Rosewater by Tade Thompson. ★★★★
Rosewater is one of the most inventive science fiction novels I’ve read in a long time, and I dearly hope it gets more attention.
Nigeria, 2066. Kaaro lives in the city of Rosewater, a settlement that grew up around an alien biodome. He spends his days providing psychic protection for a bank, but secretly, he’s the most powerful psychic of Section 35, a secret agency within the Nigerian government. As other psychics begin dying one by one, Kaaro will defy the agency to find an answer. Continue reading
Fortune’s Pawn by Rachel Bach. ★★★1/2
I was in the mood for something fast paced with a lot of action and preferably explosions. Fortune’s Pawn was a perfect fit. It’s sort of like Guardians of the Galaxy crossed with Ilona Andrew’s Kate Daniels series. Basically, a lot of fun.
Devi Morris wants nothing more than to join the elite unit of the king’s guard, the Devastators. She even quits her job at the best mercenary company in her corner of the universe when she realizes that she can’t move up any higher. Instead her ambition takes her to The Glorious Fool, a cargo ship so known for getting into trouble that one year on it is worth five years anywhere else. But even Devi underestimates just how much trouble the Fool can be.
Midnight Robber by Nalo Hopkinson. ★★★
Trigger warning: Rape
Tan-Tan is a young girl living on the Caribbean planet of Toussaint. But the world she lives in is only one dimension of the planet. What happens when she and her father fall into the wilderness of New-Half Way Tree, the alternate dimension where Toussaint sends criminals and exiles?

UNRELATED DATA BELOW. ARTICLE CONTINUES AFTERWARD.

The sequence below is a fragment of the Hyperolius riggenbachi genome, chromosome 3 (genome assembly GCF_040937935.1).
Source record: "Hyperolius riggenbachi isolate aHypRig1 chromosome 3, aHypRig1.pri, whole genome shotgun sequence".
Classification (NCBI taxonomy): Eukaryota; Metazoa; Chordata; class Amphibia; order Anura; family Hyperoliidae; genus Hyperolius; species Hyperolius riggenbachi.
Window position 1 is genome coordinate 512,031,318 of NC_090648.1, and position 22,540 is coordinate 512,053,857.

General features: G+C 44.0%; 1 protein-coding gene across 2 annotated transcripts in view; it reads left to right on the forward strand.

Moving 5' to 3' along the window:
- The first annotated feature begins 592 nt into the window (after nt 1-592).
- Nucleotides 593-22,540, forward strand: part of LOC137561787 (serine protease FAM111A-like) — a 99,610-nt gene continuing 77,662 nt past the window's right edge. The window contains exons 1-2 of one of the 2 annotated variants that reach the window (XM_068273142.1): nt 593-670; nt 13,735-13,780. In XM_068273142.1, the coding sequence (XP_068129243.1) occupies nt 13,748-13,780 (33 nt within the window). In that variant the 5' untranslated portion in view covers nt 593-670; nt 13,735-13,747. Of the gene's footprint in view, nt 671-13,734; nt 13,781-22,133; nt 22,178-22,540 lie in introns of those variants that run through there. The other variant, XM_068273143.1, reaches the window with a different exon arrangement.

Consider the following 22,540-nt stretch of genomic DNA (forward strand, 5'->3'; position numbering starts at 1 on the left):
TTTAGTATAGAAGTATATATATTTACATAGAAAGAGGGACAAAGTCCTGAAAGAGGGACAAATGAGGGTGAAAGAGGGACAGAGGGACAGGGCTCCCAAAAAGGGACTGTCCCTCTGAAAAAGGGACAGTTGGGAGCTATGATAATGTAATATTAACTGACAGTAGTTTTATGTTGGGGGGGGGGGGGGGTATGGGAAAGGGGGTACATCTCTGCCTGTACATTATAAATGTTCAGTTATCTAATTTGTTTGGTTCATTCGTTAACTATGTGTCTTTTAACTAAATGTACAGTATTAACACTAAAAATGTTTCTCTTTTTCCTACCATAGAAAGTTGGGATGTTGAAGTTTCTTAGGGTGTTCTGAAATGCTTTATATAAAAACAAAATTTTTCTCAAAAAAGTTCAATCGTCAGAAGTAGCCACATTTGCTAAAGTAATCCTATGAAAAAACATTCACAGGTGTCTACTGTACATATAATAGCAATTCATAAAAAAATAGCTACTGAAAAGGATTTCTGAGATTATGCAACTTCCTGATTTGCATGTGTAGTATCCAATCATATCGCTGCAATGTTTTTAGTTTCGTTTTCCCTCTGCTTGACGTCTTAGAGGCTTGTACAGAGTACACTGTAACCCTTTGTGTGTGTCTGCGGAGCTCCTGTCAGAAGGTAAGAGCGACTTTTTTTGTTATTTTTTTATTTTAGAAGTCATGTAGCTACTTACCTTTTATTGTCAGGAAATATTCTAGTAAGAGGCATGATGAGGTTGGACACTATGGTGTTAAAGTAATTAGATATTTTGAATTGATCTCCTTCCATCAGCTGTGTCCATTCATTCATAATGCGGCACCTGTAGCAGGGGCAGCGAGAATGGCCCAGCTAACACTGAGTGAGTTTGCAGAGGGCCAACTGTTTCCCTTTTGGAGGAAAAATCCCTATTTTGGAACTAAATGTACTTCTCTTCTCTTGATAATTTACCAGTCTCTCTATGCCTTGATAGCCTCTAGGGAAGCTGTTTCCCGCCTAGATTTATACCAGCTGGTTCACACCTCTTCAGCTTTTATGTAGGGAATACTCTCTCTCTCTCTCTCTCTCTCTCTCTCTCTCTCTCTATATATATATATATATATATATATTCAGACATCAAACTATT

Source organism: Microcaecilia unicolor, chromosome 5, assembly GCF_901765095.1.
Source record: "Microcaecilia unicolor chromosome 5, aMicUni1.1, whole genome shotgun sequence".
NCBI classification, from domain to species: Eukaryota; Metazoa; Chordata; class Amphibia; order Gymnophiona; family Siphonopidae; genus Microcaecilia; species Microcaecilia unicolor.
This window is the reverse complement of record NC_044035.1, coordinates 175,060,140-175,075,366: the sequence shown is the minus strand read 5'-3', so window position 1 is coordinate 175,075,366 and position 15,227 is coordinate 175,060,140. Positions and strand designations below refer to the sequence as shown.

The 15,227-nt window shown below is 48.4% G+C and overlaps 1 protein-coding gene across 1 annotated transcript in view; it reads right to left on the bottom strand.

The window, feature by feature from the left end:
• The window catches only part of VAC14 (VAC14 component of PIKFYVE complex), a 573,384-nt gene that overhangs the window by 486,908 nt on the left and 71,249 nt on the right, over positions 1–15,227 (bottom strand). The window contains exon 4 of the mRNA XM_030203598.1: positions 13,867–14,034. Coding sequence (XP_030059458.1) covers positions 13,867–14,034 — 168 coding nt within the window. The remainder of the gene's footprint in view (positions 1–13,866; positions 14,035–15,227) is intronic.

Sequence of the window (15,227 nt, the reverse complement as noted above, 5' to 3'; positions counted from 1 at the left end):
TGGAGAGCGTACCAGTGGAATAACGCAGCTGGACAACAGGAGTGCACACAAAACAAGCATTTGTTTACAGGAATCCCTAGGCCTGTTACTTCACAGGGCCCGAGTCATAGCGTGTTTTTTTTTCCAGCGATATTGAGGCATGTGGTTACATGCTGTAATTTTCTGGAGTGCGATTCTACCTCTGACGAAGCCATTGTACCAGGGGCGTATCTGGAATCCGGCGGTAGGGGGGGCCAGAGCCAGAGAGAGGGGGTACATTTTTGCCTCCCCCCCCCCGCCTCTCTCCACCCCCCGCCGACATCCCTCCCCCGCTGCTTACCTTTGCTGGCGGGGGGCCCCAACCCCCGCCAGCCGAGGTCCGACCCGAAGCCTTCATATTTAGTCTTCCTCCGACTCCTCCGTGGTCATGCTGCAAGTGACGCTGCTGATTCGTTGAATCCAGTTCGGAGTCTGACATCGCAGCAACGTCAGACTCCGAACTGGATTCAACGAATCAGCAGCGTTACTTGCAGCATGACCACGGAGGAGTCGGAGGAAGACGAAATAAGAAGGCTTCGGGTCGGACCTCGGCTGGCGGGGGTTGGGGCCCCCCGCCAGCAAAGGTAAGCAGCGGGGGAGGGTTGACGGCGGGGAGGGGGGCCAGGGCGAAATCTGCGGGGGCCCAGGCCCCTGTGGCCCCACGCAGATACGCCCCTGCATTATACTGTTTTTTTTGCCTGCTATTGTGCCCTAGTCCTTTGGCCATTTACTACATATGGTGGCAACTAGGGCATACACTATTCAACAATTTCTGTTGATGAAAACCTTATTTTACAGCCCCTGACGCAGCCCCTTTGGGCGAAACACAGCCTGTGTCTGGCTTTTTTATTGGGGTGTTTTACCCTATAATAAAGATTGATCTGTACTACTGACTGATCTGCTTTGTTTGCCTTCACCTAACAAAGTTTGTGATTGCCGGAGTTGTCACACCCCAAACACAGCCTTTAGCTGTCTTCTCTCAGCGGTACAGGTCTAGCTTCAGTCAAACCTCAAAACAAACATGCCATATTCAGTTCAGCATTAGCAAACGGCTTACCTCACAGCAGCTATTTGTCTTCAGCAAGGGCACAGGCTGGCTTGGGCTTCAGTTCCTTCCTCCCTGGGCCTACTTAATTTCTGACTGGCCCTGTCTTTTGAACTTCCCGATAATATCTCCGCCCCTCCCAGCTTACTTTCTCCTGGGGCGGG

And All the Stars by Andrea K. Höst. ★★★1/2
And All the Stars is one of the better YA apocalyptic novels I’ve read. Towers have sprouted from cities around the world, spreading a strange dust. Those who encounter the dust either die or transform… Madeleine Cost is a fifteen year old artist who’s skipping school to go paint a portrait of her cousin. She winds up right next to Sydney’s tower and gets absolutely coated in the dust. She teams up with some other teenage survivors to face the new world and what they’ve become.
The Color of Distance by Amy Thomson. ★★★★
The Color of Distance was one of the most compelling first contact stories I’ve come across. At first I was a bit skeptical, sure I would be getting a story that I’d seen a million times before. However, The Color of Distance won me over with it’s focus on characterization and underlying sense of optimism.
Juna is the only survivor of a crash landing of human surveyors on an uninhabitable world. Luckily for her she is found by three aliens who are able to keep her alive. However, she is now adrift and alone in a completely alien place and culture. Ani, one of the aliens who finds her, initially sees Juna as a burden and blames her for her mentor’s death.
The Long Way to a Small, Angry Planet by Becky Chambers. ★★★★
The Long Way to a Small, Angry Planet is a delightful stand alone science fiction novel. Reading it was like wrapping myself in a warm, fluffy blanket on a cold day. Focusing on the nine member crew of the Wayfarer, this episodic book is character based story you won’t want to miss.
Lagoon by Nnedi Okorafor. ★★★★
A mysterious object crashes off the coast of Lagos, Nigeria’s biggest city. Three people – Adaora, a marine biologist; Anthony, a hip hop artist; and Agu, the solider – are inexplicably drawn to Bar Beach, where they are the first people to encounter the aliens. Lagoon interweaves many different threads, but ultimately it is a portrait of Lagos and a story about change.